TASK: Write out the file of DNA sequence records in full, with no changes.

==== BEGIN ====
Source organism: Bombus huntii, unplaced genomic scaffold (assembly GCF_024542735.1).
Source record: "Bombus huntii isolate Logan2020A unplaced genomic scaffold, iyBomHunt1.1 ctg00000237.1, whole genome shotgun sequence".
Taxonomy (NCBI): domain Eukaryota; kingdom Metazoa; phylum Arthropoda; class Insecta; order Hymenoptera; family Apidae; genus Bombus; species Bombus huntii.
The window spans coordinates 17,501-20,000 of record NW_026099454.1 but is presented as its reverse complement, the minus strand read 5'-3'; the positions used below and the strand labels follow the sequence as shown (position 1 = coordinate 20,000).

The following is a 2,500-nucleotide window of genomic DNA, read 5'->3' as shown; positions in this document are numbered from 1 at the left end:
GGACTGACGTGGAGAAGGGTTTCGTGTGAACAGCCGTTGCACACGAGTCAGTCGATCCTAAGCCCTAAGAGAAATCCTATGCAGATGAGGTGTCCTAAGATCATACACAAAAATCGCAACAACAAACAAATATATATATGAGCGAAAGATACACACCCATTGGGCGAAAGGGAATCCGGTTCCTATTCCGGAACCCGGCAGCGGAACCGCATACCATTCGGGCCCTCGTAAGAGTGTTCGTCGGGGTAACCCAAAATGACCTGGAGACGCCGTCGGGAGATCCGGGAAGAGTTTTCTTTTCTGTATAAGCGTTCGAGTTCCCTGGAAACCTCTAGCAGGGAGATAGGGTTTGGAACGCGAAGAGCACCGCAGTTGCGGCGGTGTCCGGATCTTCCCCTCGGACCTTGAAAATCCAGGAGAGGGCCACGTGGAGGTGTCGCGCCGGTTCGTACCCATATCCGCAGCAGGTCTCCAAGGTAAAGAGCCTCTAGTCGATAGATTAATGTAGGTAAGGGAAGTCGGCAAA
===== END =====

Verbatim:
Source organism: Bombus huntii, unplaced genomic scaffold (assembly GCF_024542735.1).
Source record: "Bombus huntii isolate Logan2020A unplaced genomic scaffold, iyBomHunt1.1 ctg00000237.1, whole genome shotgun sequence".
Taxonomy (NCBI): domain Eukaryota; kingdom Metazoa; phylum Arthropoda; class Insecta; order Hymenoptera; family Apidae; genus Bombus; species Bombus huntii.
The window spans coordinates 17,501-20,000 of record NW_026099454.1 but is presented as its reverse complement, the minus strand read 5'-3'; the positions used below and the strand labels follow the sequence as shown (position 1 = coordinate 20,000).

The following is a 2,500-nucleotide window of genomic DNA, read 5'->3' as shown; positions in this document are numbered from 1 at the left end:
GGACTGACGTGGAGAAGGGTTTCGTGTGAACAGCCGTTGCACACGAGTCAGTCGATCCTAAGCCCTAAGAGAAATCCTATGCAGATGAGGTGTCCTAAGATCATACACAAAAATCGCAACAACAAACAAATATATATATGAGCGAAAGATACACACCCATTGGGCGAAAGGGAATCCGGTTCCTATTCCGGAACCCGGCAGCGGAACCGCATACCATTCGGGCCCTCGTAAGAGTGTTCGTCGGGGTAACCCAAAATGACCTGGAGACGCCGTCGGGAGATCCGGGAAGAGTTTTCTTTTCTGTATAAGCGTTCGAGTTCCCTGGAAACCTCTAGCAGGGAGATAGGGTTTGGAACGCGAAGAGCACCGCAGTTGCGGCGGTGTCCGGATCTTCCCCTCGGACCTTGAAAATCCAGGAGAGGGCCACGTGGAGGTGTCGCGCCGGTTCGTACCCATATCCGCAGCAGGTCTCCAAGGTAAAGAGCCTCTAGTCGATAGATTAATGTAGGTAAGGGAAGTCGGCAAA